I’m amazed, really, this bench don’t have a dip where my arse has pressed against it twice a day, seven days a week, for so many years now. Back when they installed this new one after the old seat began to splinter, I had to find a new spot until the workmen got done. My birds didn’t like that. They’re fond of routine, my sweeties. I know I shouldn’t cater to them, but I can’t help it. I love ‘em so! I’m like my da’ in that, I suppose.
I’m late today, and they’re already waiting. There, in the oaks and elms. See? Those black swaths atop the branches? Yes. Here they come! Two. Three. A swarm.
I always laugh at that. Such an odd term for a group of crows! They’re playful, yes, and they might bite if you poke ‘em. But mostly they want food. Or toys. I bring shiny trinkets from time to time, though it’s been a while. I guess they’re due.
“Come on, then,” I call to them, and they do. Out comes my bag. I remember when it was a small pouch of seed. Now it’s a paper sack full of mix—fruit, nuts, breadcrumbs, popcorn, whatever grains I have on hand. Sometimes I make them a special treat of boiled chicken eggs or pasta bowties or sometimes, if I have extra coin, some minced seafood mash or worms from the fish market. They love that.
I scatter today’s mix on the pavement before me and toss a few handfuls into the grass beyond. That’s the call to arms, that food. All at once they surround me with their fluttering and squawking and bickering. Black and shimmering in the evening light—what beauties! Here and there a pigeon joins in, or a mourning dove (though those’re really the same bird, ain’t they?), or some songbirds. I don’t mind. There’s plenty.
“Here now, Jerrald,” I call to one of my favorites. “Share with your brother!” Those two are always fighting. For all that Jerrald’s getting up in age, he’s been a bully for most of his seventeen years. Not likely he’ll stop now, is it?
And look! There’s Fiona! Sure, she’s a crow. I know, I know she’s white. Odd, ain’t she? Fiona don’t come every day, but I always bring her a special treat, just in case. I dig in my pocket and pull out a sliced apple wrapped in plastic.
“Come, Fiona!” I hold out a chunk and the nearer birds croak and flap, but I push ‘em back. “No, eat your own food.” I offer it again and Fiona comes first to the arm of the bench, then hops up to the back and inches closer until she can snatch the fruit from my hand. She tickles me the way she works up her courage, and I chortle a bit before I reach for another slice. She might be good for one more before she joins the rest of ‘em on the ground.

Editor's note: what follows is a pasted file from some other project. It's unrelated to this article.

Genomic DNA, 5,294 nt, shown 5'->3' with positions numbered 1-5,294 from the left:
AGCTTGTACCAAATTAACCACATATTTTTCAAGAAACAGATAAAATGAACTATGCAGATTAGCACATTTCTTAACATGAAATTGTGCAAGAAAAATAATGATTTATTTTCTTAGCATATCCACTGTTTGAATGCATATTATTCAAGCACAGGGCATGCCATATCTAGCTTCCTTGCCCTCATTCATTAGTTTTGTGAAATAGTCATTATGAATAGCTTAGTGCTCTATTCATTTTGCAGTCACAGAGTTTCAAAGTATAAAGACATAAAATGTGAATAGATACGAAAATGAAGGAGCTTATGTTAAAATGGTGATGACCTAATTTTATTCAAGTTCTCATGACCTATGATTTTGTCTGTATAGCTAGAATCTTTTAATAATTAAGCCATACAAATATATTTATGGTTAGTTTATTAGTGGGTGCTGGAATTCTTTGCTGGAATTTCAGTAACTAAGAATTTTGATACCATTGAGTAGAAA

I love these outings! Oh, I don’t get around much anymore, except to go to the grocers or the fish market, but twice a day I come to the Common and sit across from the Great Elm marker. What would my babies do without me? I’ve watched some of ‘em grow from fledglings into mated adults with fledglings of their own—not just Jerrald and Fiona, but Ralph and Bitsy and Bob and Sarah and Farley and all the rest. They’re my family. Some of ‘em will meet me at the Tremont stop and follow me past the plaza and the visitor center, cackling all the way to my bench. A few even visit me at home, a couple miles away, down to the Symphony. Can’t feed them there, though. My windows open, and I can talk to ‘em in the trees outside, but the only time I tried to take the screens off the windows, it busted the frames something awful. I almost got evicted. I ain’t tried since.
In summer when the trees are full like they are now, I can almost forget my babies and I are surrounded by city. Almost. If I don’t look up too often. Can’t see the other monuments or even the bandstand from here. There’s always people, though. Even this close to suppertime a few walk by, going around our big gathering. One toddler squeals with delight. The adults nod or speak. Most think I’m “that crazy bird lady.” I don’t mind. They’re soon around the corner and out of my life, and their opinions matter less than a whit. You learn to think that way when you get old. Might have taken me longer than most, but at seventy years I finally figured it out. My life got easier after that.
Like those boys coming there. They’ll be ones who think I’m crazy. I grunt to myself and throw out another handful of seed. “Eat up, sweetings! It’s almost bedtime.” It is later than I thought. Getting dark already. The kiddie park is quiet and frogs are singing over to the pond. Street lamps are on down the way, and lights in surrounding buildings twinkle like stars against the sky. Must have lost track of time. That happens sometimes, these days. I toss more mix onto the grass and pick up my sack to head home for the night.